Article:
If there's one thing the security industry is really good at, it's pointing fingers. We all like to say that "security starts with you", so that everyone can share a piece of the mud pie. While we're pointing fingers, let's look at a few groups and individuals and see how they can share the blame for their own insecurity - and prevent the spread of viruses, Trojans and worms.
  Comparing security on Windows and Linux
  6th, July, 2005

Software security is quite often a subjective measure, mainly because there is the risk of a security vulnerability being created with every line of programming code. Each vulnerability has a degree of severity which may or may not be important to the end user. The result is an infinite number of interpretations of security, especially in a complex application such as an operating system like Windows or Linux.
  Hacking for dollars
  6th, July, 2005

In the past, lone hackers defaced Web sites or launched global worm attacks, mainly to gain notoriety among their peers.

Today, they use their skills for profit. They hunt for security flaws and find ways to exploit them, hijack computers and rent those out for use as spam relays, or participate in targeted attacks that steal sensitive information from individuals or spy on businesses.
  Preventing malicious spyware in the enterprise
  6th, July, 2005

Spyware threats are becoming more sophisticated; hackers are finding ways to lodge key logging, backdoor programs and trojans onto more desktops. However, anti-spyware tools have not kept up with this increased complexity.
  Zlib Security Flaw Exposes Swath of Programs
  7th, July, 2005

A serious security flaw has been identified in Zlib, a widely used data compression library. Fixes have begun to appear, but a large number of programs could be affected.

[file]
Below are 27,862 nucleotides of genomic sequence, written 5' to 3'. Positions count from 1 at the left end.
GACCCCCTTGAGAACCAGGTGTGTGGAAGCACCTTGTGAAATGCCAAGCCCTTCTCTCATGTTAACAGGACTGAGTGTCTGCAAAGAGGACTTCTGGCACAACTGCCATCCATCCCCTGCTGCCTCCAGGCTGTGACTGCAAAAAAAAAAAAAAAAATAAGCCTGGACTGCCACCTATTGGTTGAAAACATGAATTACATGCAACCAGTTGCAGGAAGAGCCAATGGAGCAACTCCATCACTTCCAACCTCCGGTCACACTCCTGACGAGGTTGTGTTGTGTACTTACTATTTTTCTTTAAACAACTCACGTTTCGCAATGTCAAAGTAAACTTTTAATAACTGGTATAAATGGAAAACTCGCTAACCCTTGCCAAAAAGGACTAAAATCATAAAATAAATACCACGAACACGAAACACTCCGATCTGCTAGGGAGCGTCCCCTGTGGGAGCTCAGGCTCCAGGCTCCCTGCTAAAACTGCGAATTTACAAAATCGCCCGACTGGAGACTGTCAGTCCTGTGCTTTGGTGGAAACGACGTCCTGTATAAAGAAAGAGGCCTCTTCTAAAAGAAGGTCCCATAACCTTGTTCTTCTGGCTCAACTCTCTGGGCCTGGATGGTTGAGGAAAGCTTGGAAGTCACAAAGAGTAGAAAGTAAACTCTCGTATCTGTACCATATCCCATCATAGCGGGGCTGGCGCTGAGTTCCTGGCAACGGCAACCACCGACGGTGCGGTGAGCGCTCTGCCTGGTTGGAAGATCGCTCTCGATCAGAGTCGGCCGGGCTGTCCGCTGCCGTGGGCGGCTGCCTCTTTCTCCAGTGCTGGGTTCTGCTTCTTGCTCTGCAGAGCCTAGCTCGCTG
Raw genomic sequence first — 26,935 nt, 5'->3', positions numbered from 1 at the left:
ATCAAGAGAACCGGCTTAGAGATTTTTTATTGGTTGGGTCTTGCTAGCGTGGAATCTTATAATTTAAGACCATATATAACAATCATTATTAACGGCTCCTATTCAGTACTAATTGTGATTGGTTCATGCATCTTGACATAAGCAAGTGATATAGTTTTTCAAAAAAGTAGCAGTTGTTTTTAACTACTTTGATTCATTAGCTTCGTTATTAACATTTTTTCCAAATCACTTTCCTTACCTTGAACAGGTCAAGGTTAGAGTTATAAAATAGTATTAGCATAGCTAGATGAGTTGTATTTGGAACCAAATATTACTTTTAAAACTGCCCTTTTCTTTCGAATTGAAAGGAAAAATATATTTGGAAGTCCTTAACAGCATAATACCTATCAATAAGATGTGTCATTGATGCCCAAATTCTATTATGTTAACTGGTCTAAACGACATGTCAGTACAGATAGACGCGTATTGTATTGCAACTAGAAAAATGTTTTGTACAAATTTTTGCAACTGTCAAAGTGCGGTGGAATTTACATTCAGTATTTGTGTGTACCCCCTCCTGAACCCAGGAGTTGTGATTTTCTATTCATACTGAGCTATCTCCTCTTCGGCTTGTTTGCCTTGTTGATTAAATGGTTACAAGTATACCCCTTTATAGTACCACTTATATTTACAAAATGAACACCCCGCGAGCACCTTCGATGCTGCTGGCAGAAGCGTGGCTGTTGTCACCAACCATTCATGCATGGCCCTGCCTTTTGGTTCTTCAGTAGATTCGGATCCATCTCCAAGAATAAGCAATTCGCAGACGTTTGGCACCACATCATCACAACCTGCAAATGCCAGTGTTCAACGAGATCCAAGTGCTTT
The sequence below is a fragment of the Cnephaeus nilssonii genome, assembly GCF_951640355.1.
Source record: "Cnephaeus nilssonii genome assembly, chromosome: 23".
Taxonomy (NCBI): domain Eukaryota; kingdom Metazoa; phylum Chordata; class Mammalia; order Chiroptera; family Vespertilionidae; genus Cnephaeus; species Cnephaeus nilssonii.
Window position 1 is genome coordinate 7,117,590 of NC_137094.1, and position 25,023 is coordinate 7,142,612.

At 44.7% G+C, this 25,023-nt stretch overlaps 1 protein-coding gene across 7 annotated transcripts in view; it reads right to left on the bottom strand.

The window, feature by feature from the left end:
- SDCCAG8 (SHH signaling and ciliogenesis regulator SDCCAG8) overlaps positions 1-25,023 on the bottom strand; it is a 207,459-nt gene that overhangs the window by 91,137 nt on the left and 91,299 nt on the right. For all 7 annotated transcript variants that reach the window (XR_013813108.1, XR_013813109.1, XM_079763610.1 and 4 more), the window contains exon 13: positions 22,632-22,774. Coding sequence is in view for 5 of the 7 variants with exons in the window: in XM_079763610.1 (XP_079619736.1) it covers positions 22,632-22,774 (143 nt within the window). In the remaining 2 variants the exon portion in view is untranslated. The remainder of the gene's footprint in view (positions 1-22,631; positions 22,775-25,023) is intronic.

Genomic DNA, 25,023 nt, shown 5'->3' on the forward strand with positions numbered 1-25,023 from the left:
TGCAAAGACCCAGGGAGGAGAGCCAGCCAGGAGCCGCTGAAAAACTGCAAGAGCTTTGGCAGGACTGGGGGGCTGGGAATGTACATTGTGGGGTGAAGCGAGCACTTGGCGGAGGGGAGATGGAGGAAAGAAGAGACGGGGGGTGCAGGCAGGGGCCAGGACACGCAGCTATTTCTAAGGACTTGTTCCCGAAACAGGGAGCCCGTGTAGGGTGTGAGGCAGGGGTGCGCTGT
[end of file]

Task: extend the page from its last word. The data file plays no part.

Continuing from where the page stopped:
Zlib is a data compression library that is used by many third-party programs and is distributed with many operating systems, including many Linux and BSD distributions.
  Linux Gets High Marks For Security
  11th, July, 2005

The IT world may be an insecure place, but don't blame Linux. In fact, very few IT pros participating in InformationWeek Research's Linux and open-source survey say Linux has introduced security problems into their IT environments.

Only 6% of 225 user sites report security issues from Linux deployments on their servers, while 6% of 165 Linux PC users attribute a security problem to the open-source operating system. The results indicate a slight decrease in complaints about Linux security from a year ago, when 11% of IT pros encountered security issues with Linux servers and 7% had problems with Linux PCs.
  Microsoft claims Windows more secure than Linux
  11th, July, 2005

Microsoft has claimed that open source database products and servers such as Linux have had a "significantly greater number and severity of vulnerabilities compared with Windows Server 2003 and SQL Server 2000".
  Hacker magazine shuts up shop
  11th, July, 2005

Hacking magazine Phrack is closing after 20 years of publishing after its editorial team decided to call it a day. The final date for submissions for the special hardback last issue of the mag was Sunday 10 July. Issue 63 will be released at the Defcon and WhatTheHack2005 hacker conventions later this month.
  Americans changing tack to shake off spyware
  7th, July, 2005

Nine out of 10 Internet users say they have changed their online habits to avoid spyware and other Internet-based threats, according to a study released on Wednesday.
  The coming Web security woes
  5th, July, 2005

Our esteemed leaders in the U.S. Congress are vowing to enact new laws targeting data thieves, backup-tape burglars and other information-age miscreants.

We should be worried.
  Wi-Fi mooching and the law
  8th, July, 2005

The recent arrest of a Florida man on charges of unauthorized use of a wireless network could set legal ground rules for open Wi-Fi access.

A man sitting in a Chevy Blazer in a residential neighborhood reportedly was poking around nearby wireless networks in violation of computer crime laws, according to local police.
  Noisy party: complainant arrested for stealing?
  11th, July, 2005

The basic facts are that Benjamin Smith III used someone else's WiFi network. The facts aren't in dispute; Smith parked his vehicle outside the home of Richard Dinon, logged onto the network, and did some surfing.

"Surprise! Stealing is illegal!" bellowed Larry Seltzer in his ZD security blog.